Project Timeline 2005–2010

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Debate and Understanding

Consumers:

1.1. Demography is destiny

1.2. Shift from content to consumer as King

The other key point to make is that there are two possible but paradoxical implications for storytelling to multiple screen experience. (opposite ends of a spectrum you might say) One is that the screen is just the screen and the ability to port material from one to another will be a given and so all content will need to work on all devices, as I transfer the show I’m watching on to my portable device and then onto my friends home movie screen or the in-car system etc. The opposite point is that the screen defines the usage moment and the viewer’s relationship with the content: one a social, one a private experience; one an immersive, one a snack break/ content snapshot. Content will need to respond to these different environments with different and relevant content and structures depending on the viewer location and mindset. Understanding these dichotomies and the ways in which they play out is what scenario planning is all about!

1.3. Projected 7 fold increase in media offerings

1.4. Multi-casting

1.5. Games as formative – kids see no difference in screens –lifelong impact on thought process

1.6. Active/passive consumer

The take-up of broadband Internet connections by Australian households almost doubled in the year to June 2006, according to Australian Bureau of Statistics (ABS) figures released today.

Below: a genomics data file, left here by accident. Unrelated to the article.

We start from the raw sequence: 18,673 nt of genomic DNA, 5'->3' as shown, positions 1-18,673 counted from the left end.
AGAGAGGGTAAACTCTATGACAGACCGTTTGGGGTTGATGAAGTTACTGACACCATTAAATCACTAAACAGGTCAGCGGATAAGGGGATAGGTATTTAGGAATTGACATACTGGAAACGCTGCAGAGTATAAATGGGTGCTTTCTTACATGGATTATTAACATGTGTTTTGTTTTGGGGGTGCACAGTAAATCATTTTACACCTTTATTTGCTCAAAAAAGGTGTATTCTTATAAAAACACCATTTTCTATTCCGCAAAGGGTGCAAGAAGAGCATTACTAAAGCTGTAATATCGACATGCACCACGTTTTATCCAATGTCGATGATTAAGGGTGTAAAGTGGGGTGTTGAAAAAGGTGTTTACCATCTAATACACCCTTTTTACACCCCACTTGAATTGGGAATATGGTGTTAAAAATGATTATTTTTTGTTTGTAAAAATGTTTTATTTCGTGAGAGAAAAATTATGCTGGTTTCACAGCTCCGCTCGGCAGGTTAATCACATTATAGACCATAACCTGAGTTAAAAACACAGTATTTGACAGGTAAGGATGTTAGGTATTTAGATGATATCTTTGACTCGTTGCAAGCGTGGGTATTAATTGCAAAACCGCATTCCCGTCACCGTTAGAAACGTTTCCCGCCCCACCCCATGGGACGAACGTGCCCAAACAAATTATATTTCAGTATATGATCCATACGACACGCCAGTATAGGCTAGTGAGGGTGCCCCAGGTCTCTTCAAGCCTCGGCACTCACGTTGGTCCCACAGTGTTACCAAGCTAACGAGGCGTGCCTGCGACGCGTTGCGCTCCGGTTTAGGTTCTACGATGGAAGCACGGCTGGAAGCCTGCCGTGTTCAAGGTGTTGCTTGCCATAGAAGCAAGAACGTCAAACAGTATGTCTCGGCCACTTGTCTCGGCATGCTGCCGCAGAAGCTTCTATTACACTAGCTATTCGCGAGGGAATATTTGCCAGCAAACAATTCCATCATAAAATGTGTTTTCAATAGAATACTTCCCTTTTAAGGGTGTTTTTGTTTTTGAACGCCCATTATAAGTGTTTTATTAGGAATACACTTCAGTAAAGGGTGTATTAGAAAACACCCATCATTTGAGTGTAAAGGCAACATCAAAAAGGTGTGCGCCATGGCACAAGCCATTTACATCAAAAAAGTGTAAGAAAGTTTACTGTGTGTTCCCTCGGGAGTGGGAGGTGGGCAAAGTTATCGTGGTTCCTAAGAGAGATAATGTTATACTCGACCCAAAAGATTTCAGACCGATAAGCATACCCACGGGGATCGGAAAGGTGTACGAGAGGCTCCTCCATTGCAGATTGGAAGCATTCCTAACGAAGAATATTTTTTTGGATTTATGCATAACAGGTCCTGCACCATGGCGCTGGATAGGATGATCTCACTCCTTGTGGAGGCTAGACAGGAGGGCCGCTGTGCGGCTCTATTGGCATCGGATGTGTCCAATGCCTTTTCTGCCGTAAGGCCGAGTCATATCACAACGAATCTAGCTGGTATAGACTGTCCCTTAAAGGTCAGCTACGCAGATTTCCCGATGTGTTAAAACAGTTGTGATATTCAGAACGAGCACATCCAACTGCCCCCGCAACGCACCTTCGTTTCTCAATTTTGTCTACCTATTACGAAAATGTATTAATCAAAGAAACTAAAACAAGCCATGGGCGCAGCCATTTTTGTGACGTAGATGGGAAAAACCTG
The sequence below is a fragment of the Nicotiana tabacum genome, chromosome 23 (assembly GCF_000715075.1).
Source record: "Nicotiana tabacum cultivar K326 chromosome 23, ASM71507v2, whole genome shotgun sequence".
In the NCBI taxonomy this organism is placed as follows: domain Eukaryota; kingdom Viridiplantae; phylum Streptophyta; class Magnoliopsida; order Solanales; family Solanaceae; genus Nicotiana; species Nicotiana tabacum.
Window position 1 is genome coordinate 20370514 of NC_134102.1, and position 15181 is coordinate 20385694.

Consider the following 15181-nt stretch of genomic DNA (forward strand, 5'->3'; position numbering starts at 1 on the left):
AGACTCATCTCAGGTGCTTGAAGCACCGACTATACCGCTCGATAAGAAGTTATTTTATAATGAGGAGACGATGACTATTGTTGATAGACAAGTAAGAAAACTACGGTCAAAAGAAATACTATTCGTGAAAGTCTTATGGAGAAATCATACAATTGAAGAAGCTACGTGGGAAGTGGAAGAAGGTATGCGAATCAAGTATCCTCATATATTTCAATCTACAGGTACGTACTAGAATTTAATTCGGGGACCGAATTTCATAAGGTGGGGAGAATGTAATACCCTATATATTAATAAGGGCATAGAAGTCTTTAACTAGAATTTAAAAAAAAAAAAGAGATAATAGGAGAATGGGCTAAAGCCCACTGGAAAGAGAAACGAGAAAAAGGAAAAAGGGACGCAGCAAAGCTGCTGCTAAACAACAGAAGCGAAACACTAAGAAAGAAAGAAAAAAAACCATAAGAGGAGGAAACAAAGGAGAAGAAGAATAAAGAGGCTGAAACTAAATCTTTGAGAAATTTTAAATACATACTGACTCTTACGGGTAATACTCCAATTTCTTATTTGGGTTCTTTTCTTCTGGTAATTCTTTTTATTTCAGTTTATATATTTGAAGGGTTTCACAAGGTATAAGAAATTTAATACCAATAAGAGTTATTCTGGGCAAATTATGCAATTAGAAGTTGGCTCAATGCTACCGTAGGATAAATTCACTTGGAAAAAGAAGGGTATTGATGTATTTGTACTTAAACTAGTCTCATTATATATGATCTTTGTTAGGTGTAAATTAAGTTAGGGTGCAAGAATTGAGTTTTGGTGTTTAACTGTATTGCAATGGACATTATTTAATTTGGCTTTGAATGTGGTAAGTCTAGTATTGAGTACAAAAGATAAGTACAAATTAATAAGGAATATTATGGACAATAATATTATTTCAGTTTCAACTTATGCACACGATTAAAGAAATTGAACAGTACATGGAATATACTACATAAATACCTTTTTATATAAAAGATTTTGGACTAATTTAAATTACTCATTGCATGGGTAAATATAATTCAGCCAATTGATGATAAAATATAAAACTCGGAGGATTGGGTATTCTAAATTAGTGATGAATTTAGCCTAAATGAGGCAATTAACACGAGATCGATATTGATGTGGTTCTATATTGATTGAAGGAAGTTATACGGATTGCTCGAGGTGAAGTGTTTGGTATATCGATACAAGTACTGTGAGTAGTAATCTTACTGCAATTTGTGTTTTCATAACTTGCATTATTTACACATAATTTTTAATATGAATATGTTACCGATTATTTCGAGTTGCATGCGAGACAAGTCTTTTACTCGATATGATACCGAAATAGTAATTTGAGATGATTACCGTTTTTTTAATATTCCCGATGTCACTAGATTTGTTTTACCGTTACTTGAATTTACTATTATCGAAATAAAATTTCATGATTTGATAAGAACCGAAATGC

About half (2.3 million) of all households with Internet had broadband access in 2005-06.

Overall, 34% of all households in metropolitan areas were connected to broadband, compared with 19% of all households in non-metropolitan areas.

The most popular (83%) broadband connection used by households was Digital Subscriber Line (DSL).

Overall, the proportion of households with home Internet access rose to 60% in 2005-06 (from 56% in 2004-05).

The main reasons given by households without home Internet access in 2005-06, were “No use for the Internet” (24%), followed by “Lack of interest in Internet” (23%) and “Costs are too high” (19%).

Most children use computers and the Internet

The majority (92%) of children aged 5-14 years used a computer and close to two-thirds (65%) accessed the Internet during the reference period, according to an ABS survey on Children’s Participation in Cultural and Leisure Activities 2006.

The use of a computer or accessing the Internet for school or educational activities was the most common activity, reported respectively by 79% and 82% children. The most common Internet sites accessed by children for school or educational activities or leisure related to “Technology and science” (39%).